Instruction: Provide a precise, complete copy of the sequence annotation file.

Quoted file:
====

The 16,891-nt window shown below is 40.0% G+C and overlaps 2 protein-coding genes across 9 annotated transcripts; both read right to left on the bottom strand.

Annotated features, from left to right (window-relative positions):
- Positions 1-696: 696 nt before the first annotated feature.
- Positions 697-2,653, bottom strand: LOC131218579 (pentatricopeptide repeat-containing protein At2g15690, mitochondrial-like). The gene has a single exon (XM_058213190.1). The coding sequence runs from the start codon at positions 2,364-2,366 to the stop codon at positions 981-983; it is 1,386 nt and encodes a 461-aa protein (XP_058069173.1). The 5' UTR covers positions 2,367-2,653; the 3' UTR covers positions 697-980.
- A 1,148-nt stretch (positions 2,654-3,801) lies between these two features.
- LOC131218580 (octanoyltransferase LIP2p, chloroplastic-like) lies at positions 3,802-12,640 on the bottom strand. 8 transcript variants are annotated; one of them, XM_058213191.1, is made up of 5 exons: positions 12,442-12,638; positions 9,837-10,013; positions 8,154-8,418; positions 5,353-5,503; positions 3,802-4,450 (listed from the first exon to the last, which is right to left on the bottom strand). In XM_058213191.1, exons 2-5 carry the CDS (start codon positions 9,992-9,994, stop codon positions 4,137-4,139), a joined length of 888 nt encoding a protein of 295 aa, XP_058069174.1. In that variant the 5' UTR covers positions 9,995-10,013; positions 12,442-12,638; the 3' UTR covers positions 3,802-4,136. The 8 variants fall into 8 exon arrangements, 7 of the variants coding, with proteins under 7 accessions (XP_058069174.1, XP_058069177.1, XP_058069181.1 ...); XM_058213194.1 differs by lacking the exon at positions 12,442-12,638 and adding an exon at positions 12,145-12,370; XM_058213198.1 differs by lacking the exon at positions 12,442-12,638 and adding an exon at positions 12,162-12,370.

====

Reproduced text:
The 16,891-nt window shown below is 40.0% G+C and overlaps 2 protein-coding genes across 9 annotated transcripts; both read right to left on the bottom strand.

Annotated features, from left to right (window-relative positions):
- Positions 1-696: 696 nt before the first annotated feature.
- Positions 697-2,653, bottom strand: LOC131218579 (pentatricopeptide repeat-containing protein At2g15690, mitochondrial-like). The gene has a single exon (XM_058213190.1). The coding sequence runs from the start codon at positions 2,364-2,366 to the stop codon at positions 981-983; it is 1,386 nt and encodes a 461-aa protein (XP_058069173.1). The 5' UTR covers positions 2,367-2,653; the 3' UTR covers positions 697-980.
- A 1,148-nt stretch (positions 2,654-3,801) lies between these two features.
- LOC131218580 (octanoyltransferase LIP2p, chloroplastic-like) lies at positions 3,802-12,640 on the bottom strand. 8 transcript variants are annotated; one of them, XM_058213191.1, is made up of 5 exons: positions 12,442-12,638; positions 9,837-10,013; positions 8,154-8,418; positions 5,353-5,503; positions 3,802-4,450 (listed from the first exon to the last, which is right to left on the bottom strand). In XM_058213191.1, exons 2-5 carry the CDS (start codon positions 9,992-9,994, stop codon positions 4,137-4,139), a joined length of 888 nt encoding a protein of 295 aa, XP_058069174.1. In that variant the 5' UTR covers positions 9,995-10,013; positions 12,442-12,638; the 3' UTR covers positions 3,802-4,136. The 8 variants fall into 8 exon arrangements, 7 of the variants coding, with proteins under 7 accessions (XP_058069174.1, XP_058069177.1, XP_058069181.1 ...); XM_058213194.1 differs by lacking the exon at positions 12,442-12,638 and adding an exon at positions 12,145-12,370; XM_058213198.1 differs by lacking the exon at positions 12,442-12,638 and adding an exon at positions 12,162-12,370.